And don’t forget to add the big-ticket items, including furniture, pack n’ plays, strollers, and car seats, just to name a few.

Creating the registry was one of the more memorable moments of my pregnancy — not because it was a load of fun, but because of how time-consuming the process was. However, it’s the best thing I could’ve done, as family and friends purchased enough items, with the exception of baby food and formula, to last us for almost nine months.

Build Your Cushion

Life happens, and so do emergencies. As a parent, you never want to compromise your child’s well-being by having to choose between purchasing formula or diapers. I wouldn’t wish that on anyone, but I’ve seen it happen time and time again. So, it’s best to establish a “baby fund” to get you through any rough patches.

If money’s tight and you’re barely scraping by, here are a few ideas to get you started:

  • Cut the extras: Could you survive without the routine spa visits, pricey gym membership, 300-channel cable package, fancy smartphone data plan, or any other money-devouring habit you’ve formed? Most certainly, so now’s the time to trim those costs for the sake of your little one.
  • Skip fine dining: I’m a big fan of a gourmet dinner out, but let’s face it: The price points are often exorbitant for the portions you receive. As a feasible alternative, visit and learn to create your favorite dishes in the comfort of your own home. Set the table and the mood with a few candles, prepare your favorite dessert, pour a glass of sparkling cider, and you have the perfect date night for a fraction of the cost.
  • Sell some stuff: Remember those shoes you purchased awhile back that are collecting dust? Or that artwork grandma gave you years ago? If you have no intentions of using these items, or any of the others sitting around the house collecting dust, host a yard sale or post them on Craigslist. Not only will you make a little (or a lot) of dough to add to your cushion, but you’ll also clear up the clutter — and you’re going to want the space with a new baby on the way.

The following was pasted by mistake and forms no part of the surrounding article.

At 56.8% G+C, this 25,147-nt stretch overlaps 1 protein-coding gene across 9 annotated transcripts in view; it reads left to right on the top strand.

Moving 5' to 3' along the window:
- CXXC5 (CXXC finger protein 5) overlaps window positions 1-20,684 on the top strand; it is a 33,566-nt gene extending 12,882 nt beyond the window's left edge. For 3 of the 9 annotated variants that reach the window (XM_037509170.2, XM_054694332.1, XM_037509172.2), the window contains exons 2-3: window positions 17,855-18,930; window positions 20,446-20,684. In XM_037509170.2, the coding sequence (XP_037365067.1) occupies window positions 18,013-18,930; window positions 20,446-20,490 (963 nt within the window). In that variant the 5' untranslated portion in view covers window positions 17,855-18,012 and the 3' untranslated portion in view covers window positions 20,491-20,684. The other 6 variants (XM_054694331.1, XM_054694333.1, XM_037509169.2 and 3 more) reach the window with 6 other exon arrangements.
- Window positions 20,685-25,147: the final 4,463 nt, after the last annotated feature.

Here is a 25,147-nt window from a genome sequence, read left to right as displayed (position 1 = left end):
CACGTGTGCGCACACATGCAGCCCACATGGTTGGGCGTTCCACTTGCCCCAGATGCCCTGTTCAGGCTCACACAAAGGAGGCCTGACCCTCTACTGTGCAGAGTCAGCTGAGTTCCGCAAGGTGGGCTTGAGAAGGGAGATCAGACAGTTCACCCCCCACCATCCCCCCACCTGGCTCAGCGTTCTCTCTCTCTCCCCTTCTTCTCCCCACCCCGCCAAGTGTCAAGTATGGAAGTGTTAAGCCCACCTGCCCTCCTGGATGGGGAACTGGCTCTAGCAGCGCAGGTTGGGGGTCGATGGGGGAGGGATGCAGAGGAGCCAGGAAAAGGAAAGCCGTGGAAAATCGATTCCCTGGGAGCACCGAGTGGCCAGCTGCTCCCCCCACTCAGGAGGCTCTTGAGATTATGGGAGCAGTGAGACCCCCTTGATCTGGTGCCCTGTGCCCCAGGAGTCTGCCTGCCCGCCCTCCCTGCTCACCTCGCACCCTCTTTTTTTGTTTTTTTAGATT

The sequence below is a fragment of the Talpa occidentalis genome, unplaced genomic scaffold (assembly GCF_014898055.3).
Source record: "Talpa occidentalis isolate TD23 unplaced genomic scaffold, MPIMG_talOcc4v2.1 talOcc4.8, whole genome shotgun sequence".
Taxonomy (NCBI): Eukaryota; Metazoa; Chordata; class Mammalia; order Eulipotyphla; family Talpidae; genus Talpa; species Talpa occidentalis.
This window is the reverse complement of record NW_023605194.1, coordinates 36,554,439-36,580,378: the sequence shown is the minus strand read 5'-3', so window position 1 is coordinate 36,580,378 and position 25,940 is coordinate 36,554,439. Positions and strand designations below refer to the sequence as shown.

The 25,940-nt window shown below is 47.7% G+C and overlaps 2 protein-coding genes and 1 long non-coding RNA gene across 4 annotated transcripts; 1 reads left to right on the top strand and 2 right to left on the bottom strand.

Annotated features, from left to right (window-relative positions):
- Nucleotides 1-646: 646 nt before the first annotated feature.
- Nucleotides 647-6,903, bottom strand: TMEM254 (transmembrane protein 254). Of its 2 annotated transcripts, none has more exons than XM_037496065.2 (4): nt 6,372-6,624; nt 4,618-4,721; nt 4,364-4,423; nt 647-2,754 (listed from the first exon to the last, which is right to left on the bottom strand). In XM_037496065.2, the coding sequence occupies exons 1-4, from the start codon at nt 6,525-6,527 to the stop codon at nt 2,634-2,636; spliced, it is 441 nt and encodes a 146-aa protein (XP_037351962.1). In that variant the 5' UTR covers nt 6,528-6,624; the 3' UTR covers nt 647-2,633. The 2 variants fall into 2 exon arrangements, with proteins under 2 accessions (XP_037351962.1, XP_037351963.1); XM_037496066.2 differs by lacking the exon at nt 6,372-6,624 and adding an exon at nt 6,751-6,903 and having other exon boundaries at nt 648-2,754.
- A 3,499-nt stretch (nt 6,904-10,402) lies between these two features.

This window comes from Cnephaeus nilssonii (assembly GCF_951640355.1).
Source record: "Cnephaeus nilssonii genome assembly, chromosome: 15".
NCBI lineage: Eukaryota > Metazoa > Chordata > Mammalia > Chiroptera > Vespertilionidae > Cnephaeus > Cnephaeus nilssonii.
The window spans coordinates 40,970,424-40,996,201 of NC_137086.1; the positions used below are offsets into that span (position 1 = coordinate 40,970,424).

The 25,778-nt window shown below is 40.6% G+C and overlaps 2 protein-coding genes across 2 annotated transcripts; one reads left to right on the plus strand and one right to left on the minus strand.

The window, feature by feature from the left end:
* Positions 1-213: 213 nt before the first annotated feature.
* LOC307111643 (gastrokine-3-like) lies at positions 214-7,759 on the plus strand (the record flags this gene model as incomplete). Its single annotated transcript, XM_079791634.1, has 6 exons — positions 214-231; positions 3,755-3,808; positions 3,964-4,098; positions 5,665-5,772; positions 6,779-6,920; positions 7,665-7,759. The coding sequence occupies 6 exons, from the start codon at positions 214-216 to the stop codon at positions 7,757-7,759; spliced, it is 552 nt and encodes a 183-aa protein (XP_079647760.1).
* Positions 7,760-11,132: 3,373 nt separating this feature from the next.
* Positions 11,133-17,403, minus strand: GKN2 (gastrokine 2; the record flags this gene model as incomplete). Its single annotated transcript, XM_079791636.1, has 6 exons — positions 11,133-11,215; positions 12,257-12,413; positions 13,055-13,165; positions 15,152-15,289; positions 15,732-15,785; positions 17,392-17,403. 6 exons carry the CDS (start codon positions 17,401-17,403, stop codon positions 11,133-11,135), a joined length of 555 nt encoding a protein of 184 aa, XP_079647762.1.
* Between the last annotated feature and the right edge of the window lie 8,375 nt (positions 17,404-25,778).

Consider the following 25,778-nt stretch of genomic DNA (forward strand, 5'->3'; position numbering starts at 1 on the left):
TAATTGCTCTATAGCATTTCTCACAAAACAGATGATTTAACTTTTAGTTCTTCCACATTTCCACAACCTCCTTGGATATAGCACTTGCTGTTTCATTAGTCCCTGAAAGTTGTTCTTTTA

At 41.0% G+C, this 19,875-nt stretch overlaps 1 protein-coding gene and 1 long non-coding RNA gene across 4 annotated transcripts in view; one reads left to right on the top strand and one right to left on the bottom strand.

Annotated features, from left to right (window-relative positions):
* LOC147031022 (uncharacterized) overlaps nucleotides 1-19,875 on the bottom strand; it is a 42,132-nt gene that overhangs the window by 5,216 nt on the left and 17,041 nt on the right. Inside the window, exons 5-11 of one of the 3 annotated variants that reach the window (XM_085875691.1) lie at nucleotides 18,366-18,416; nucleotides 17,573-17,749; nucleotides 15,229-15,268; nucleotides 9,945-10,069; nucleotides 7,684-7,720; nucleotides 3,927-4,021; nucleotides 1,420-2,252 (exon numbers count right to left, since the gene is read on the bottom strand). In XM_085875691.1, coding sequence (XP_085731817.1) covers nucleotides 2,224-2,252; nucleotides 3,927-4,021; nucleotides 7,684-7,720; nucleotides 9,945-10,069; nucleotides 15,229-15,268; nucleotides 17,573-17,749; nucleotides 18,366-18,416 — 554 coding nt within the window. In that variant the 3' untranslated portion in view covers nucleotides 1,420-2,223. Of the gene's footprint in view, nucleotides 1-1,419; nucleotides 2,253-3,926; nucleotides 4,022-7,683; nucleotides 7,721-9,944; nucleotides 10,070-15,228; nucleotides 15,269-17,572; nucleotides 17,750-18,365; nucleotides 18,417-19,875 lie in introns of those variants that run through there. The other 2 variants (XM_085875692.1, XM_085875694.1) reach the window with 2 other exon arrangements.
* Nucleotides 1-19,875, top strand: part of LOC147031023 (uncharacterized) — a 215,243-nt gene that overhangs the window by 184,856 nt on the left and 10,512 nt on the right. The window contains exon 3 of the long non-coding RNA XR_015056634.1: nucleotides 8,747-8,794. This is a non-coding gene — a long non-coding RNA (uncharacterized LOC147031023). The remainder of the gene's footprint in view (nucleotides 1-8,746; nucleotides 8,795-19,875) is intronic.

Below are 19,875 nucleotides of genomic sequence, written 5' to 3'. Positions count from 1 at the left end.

• Negotiate your current obligations: You never know until you ask, correct? If so, what’s stopping you from picking up the phone and reaching out to your service providers and creditors to see if more cost-efficient alternatives are available or if they offer alternative payment plans? Each time money’s been tight in my household or I wanted to make room in the budget for some other expense without touching the emergency fund, I picked up the phone. On average, I’ve saved $100 or more by making a few calls that took up 30 minutes or so of my time.
  • Bank windfalls and extra checks: Expecting a tax return or some other cash infusion in the near future? Sorry to burst your bubble, but you ought to forgo that shopping spree or highly anticipated vacation and stow the funds away. Your little one will thank you! The same rule applies to those months with an extra week of payroll: Transfer the direct deposit to the “baby fund” as soon as it hits your account.
  • Work a little overtime: This is probably the last thing you want to hear if you’re suffering from an extreme case of morning sickness or in your final trimester and anxious to head to the birthing table. However, working a few extra hours and banking the cash can provide the extra boost you need to beef up your cushion. Your significant other should be willing to make the same sacrifice; after all, you’re in this together for the long haul.

I’m certain your precious bundle of joy will be in good hands once he make his grand entrance, but getting your financial ducks in a row can give you peace of mind to focus on the things that matter most.

And if you weren’t fortunate enough to plan beforehand, don’t fret. Start now and before you know it, you’ll be in the perfect position to start planning for you little one’s college expenses.

Most importantly, cherish these precious moments when your children are young, because they grow up way too fast!